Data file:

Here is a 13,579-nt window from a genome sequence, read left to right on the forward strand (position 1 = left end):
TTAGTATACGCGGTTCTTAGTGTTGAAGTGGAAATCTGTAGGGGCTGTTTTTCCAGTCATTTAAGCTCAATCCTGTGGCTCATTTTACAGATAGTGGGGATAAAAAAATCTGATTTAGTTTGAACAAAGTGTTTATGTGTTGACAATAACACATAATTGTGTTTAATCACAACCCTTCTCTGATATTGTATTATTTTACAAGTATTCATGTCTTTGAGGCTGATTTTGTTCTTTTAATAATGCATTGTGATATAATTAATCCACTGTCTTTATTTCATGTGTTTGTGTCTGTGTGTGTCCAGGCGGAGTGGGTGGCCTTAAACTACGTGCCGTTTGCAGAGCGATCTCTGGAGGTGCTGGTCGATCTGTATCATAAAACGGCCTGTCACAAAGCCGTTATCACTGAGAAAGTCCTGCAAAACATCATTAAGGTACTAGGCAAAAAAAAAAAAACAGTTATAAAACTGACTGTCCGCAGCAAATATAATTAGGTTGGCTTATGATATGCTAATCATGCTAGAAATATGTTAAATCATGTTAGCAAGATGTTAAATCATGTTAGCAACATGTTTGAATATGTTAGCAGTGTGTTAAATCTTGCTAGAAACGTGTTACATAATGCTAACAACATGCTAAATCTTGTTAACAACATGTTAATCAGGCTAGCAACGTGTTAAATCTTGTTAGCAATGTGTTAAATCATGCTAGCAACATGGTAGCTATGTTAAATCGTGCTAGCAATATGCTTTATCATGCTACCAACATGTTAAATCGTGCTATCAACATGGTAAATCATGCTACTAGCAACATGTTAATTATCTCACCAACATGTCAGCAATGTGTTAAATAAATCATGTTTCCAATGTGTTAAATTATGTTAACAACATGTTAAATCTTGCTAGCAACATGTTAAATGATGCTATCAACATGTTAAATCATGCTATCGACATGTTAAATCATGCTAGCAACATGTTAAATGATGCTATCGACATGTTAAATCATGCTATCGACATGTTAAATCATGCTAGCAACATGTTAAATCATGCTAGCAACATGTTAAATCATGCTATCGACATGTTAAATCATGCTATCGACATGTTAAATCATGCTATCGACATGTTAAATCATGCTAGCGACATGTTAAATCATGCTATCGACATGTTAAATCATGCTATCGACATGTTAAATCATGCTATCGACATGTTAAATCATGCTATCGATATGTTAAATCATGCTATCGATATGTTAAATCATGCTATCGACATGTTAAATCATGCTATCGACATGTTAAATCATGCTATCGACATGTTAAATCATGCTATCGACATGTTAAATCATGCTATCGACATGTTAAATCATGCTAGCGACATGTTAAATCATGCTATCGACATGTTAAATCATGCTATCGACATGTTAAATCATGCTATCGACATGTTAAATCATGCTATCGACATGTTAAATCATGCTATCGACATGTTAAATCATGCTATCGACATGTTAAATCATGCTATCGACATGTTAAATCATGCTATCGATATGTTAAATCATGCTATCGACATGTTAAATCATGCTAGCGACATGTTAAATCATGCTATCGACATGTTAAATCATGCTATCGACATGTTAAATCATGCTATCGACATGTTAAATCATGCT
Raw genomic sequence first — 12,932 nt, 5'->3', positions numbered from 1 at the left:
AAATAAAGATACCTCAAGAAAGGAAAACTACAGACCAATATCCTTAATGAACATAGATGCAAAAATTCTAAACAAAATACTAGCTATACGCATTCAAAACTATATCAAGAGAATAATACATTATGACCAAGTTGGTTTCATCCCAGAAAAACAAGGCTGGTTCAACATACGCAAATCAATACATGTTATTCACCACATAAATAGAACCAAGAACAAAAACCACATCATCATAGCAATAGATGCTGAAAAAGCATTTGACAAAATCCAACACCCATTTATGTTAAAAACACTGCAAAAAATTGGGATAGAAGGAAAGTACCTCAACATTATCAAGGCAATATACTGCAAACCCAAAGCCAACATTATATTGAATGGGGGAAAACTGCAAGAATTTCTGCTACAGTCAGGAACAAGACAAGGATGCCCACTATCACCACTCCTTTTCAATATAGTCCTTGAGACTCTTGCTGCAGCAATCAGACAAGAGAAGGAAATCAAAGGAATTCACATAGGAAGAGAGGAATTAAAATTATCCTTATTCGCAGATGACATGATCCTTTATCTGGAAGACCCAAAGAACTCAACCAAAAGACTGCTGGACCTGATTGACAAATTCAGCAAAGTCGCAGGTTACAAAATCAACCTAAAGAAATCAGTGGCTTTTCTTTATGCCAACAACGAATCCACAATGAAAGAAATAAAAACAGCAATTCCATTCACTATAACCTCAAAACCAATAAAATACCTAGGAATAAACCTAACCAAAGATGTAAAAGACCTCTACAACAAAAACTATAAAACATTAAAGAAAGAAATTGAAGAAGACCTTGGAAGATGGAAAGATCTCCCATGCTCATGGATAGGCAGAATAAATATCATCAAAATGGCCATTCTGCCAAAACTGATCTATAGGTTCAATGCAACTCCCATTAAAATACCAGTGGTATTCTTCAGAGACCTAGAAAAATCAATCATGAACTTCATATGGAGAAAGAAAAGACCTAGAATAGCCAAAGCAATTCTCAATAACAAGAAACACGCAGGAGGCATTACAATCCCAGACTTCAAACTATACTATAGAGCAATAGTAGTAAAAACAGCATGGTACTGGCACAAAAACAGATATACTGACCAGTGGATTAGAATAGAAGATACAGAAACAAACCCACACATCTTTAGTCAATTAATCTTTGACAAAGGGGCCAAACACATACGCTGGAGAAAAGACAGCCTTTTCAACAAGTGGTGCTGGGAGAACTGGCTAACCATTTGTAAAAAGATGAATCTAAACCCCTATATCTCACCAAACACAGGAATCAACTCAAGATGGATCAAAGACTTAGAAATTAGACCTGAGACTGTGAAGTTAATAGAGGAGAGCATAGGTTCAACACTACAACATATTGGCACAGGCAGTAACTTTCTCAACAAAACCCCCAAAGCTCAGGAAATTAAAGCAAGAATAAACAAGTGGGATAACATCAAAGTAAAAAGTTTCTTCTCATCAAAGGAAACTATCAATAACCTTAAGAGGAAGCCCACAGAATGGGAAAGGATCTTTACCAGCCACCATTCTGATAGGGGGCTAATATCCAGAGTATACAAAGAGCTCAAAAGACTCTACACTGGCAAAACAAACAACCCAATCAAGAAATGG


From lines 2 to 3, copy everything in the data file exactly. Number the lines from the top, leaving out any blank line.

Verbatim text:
TTAGTATACGCGGTTCTTAGTGTTGAAGTGGAAATCTGTAGGGGCTGTTTTTCCAGTCATTTAAGCTCAATCCTGTGGCTCATTTTACAGATAGTGGGGATAAAAAAATCTGATTTAGTTTGAACAAAGTGTTTATGTGTTGACAATAACACATAATTGTGTTTAATCACAACCCTTCTCTGATATTGTATTATTTTACAAGTATTCATGTCTTTGAGGCTGATTTTGTTCTTTTAATAATGCATTGTGATATAATTAATCCACTGTCTTTATTTCATGTGTTTGTGTCTGTGTGTGTCCAGGCGGAGTGGGTGGCCTTAAACTACGTGCCGTTTGCAGAGCGATCTCTGGAGGTGCTGGTCGATCTGTATCATAAAACGGCCTGTCACAAAGCCGTTATCACTGAGAAAGTCCTGCAAAACATCATTAAGGTACTAGGCAAAAAAAAAAAAACAGTTATAAAACTGACTGTCCGCAGCAAATATAATTAGGTTGGCTTATGATATGCTAATCATGCTAGAAATATGTTAAATCATGTTAGCAAGATGTTAAATCATGTTAGCAACATGTTTGAATATGTTAGCAGTGTGTTAAATCTTGCTAGAAACGTGTTACATAATGCTAACAACATGCTAAATCTTGTTAACAACATGTTAATCAGGCTAGCAACGTGTTAAATCTTGTTAGCAATGTGTTAAATCATGCTAGCAACATGGTAGCTATGTTAAATCGTGCTAGCAATATGCTTTATCATGCTACCAACATGTTAAATCGTGCTATCAACATGGTAAATCATGCTACTAGCAACATGTTAATTATCTCACCAACATGTCAGCAATGTGTTAAATAAATCATGTTTCCAATGTGTTAAATTATGTTAACAACATGTTAAATCTTGCTAGCAACATGTTAAATGATGCTATCAACATGTTAAATCATGCTATCGACATGTTAAATCATGCTAGCAACATGTTAAATGATGCTATCGACATGTTAAATCATGCTATCGACATGTTAAATCATGCTAGCAACATGTTAAATCATGCTAGCAACATGTTAAATCATGCTATCGACATGTTAAATCATGCTATCGACATGTTAAATCATGCTATCGACATGTTAAATCATGCTAGCGACATGTTAAATCATGCTATCGACATGTTAAATCATGCTATCGACATGTTAAATCATGCTATCGACATGTTAAATCATGCTATCGATATGTTAAATCATGCTATCGATATGTTAAATCATGCTATCGACATGTTAAATCATGCTATCGACATGTTAAATCATGCTATCGACATGTTAAATCATGCTATCGACATGTTAAATCATGCTATCGACATGTTAAATCATGCTAGCGACATGTTAAATCATGCTATCGACATGTTAAATCATGCTATCGACATGTTAAATCATGCTATCGACATGTTAAATCATGCTATCGACATGTTAAATCATGCTATCGACATGTTAAATCATGCTATCGACATGTTAAATCATGCTATCGACATGTTAAATCATGCTATCGATATGTTAAATCATGCTATCGACATGTTAAATCATGCTAGCGACATGTTAAATCATGCTATCGACATGTTAAATCATGCTATCGACATGTTAAATCATGCTATCGACATGTTAAATCATGCT
Raw genomic sequence first — 12,932 nt, 5'->3', positions numbered from 1 at the left: